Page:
3 Gin Drinks That Put Your Boring Old Gin And Tonic To Shame

When someone tells me they don’t like gin — and by default, gin drinks and recipes — I’m always surprised. The first “real” drink I ever had was a gin and tonic, and I loved it. Ever since then, gin has been my go-to. But my informal survey tells me that I’m in the minority; other people think it tastes “like cleaning supplies,” or “like I ate a pine tree.”

If that’s what it tastes like, you’re drinking gin wrong. Or, more likely, you’re drinking the wrong gin. Gin is going to have a herbal, pine-y taste. There’s no getting around that, as its main flavoring component is juniper. Depending on the brand, though, it can have notes of anything from lemongrass to cucumber to citrus.

To learn to like gin, you have to start with good gin. My personal favorite is Death’s Door, but that isn’t widely available outside of the Midwest. If you can get it, though, it’s the smoothest gin I’ve ever tried; there’s virtually no harsh aftertaste. Hendrick’s, which has notes of rose and cucumber, is another very popular choice, especially for light, refreshing drinks like gimlets. If you’re not looking to make a big investment, New Amsterdam is my favorite grocery store gin. It blends nicely into drinks, and isn’t expensive.

So let’s start building your appreciation for gin! Here are three gin cocktails that will win you over to this flavorful spirit once and for all.

1. Thyme Bee's Knees

For our “beginners” drink, I made a twist on a Bee’s Knees, which is a Prohibition-era cocktail. At the time, the lemon and honey were intended to cover up the not-so-great taste of bathtub gin. Now, though, they’re just there to be delicious. I added thyme to the equation, and the result is sweet, tart, and gently herbal: perfect for introducing you to the wide world of gin.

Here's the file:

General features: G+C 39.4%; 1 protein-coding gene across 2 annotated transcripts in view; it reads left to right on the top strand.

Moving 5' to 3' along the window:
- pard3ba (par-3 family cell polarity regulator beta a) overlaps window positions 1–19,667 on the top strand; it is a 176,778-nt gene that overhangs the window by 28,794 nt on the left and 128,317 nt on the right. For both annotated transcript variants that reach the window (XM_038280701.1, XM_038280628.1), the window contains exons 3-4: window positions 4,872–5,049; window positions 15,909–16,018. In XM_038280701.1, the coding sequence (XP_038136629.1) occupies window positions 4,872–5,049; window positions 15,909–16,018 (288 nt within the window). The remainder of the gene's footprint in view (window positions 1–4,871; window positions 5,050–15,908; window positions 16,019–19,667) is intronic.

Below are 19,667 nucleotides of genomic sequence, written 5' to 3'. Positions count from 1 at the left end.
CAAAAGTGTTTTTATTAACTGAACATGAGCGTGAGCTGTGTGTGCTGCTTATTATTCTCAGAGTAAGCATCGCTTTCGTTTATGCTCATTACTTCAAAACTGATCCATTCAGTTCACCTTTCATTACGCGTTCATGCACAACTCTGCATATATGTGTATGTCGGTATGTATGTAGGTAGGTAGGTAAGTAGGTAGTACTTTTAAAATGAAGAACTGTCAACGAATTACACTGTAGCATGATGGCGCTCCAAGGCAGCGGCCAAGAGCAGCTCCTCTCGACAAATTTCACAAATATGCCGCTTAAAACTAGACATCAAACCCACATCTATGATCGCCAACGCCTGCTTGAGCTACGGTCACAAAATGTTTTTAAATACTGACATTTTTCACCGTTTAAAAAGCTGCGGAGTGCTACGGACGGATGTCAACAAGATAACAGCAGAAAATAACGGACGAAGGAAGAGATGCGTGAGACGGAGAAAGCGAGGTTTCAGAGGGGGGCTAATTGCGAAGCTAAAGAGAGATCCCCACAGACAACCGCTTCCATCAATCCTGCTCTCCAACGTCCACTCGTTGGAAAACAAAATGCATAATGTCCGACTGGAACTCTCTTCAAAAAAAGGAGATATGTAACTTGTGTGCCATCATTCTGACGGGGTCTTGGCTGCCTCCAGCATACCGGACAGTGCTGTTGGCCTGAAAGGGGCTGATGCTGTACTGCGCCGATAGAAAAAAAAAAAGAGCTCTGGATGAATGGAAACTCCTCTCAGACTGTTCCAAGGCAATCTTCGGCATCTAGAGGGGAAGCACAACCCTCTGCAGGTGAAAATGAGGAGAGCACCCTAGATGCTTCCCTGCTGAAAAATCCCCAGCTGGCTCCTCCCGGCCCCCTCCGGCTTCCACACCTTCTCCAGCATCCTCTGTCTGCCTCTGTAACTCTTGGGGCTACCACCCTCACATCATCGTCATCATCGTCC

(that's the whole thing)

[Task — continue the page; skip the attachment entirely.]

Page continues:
What You'll Need:

  • 1 1/2 oz. gin
  • 3/4 oz. lemon juice
  • 3/4 oz. thyme-honey syrup (recipe below)

Combine all ingredients in a cocktail shaker with ice and shake well. Strain into a cocktail glass, and garnish with a thyme sprig or lemon twist.

For the thyme-honey syrup

What You'll Need:

  • 1/2 cup honey
  • 1/2 cup water
  • 3-4 sprigs of thyme

Heat honey and thyme in a small saucepan over a pot of boiling water until the consistency is liquid. For a lighter thyme flavor, strain the honey into a jar. For a stronger taste, pour honey and thyme into a jar and allow to sit overnight.

To make the syrup, combine equal parts thyme-honey and warm water.

Note: This recipe makes far more than you need for your cocktail.

2. The Aviation

Now we can move on to our intermediate cocktail, which is a bit more gin-forward: the Aviation. A classic from the time of the Depression, there are several versions of this drink, including one with crème de violette. This recipe is for the more streamlined recipe: you just need gin, maraschino liqueur, and lemon.

What You'll Need:

  • 1 1/2 oz. gin
  • 1/2 oz. lemon juice
  • 1/2 oz. maraschino liqueur

Combine all ingredients in a cocktail shaker with ice. Shake well, then strain into a cocktail glass and garnish with a maraschino cherry or lemon twist.

3. Dirty Martini

If you've tried out the Bee's Knees and the Aviation and you're still with me, it's time to try out our advanced gin cocktail: the martini. There are infinite variations of this drink, from the garnishes to the amount of vermouth used, but my favorite is the dirty martini. Savory and salty, it's the evening drink for people who love Bloody Marys.

What You'll Need:

  • 2 1/2 oz. gin*
  • 1/2 oz. dry vermouth
  • 1/2 oz. olive brine

Combine the ingredients in a cocktail shaker and stir. (Don't listen to anyone who tells you to shake a martini — shake drinks with juice; stir drinks with liquor.) Once cold, strain into a cocktail glass, and garnish with an olive.

*For a dirty martini, you want a more traditional gin than something like Hendrick's, where the botanicals would just be overwhelmed by the olive brine.

And that's gin! Go forth and enjoy.

Image: Didriks, Ross Bennetts/Flickr; Leigh Kunkel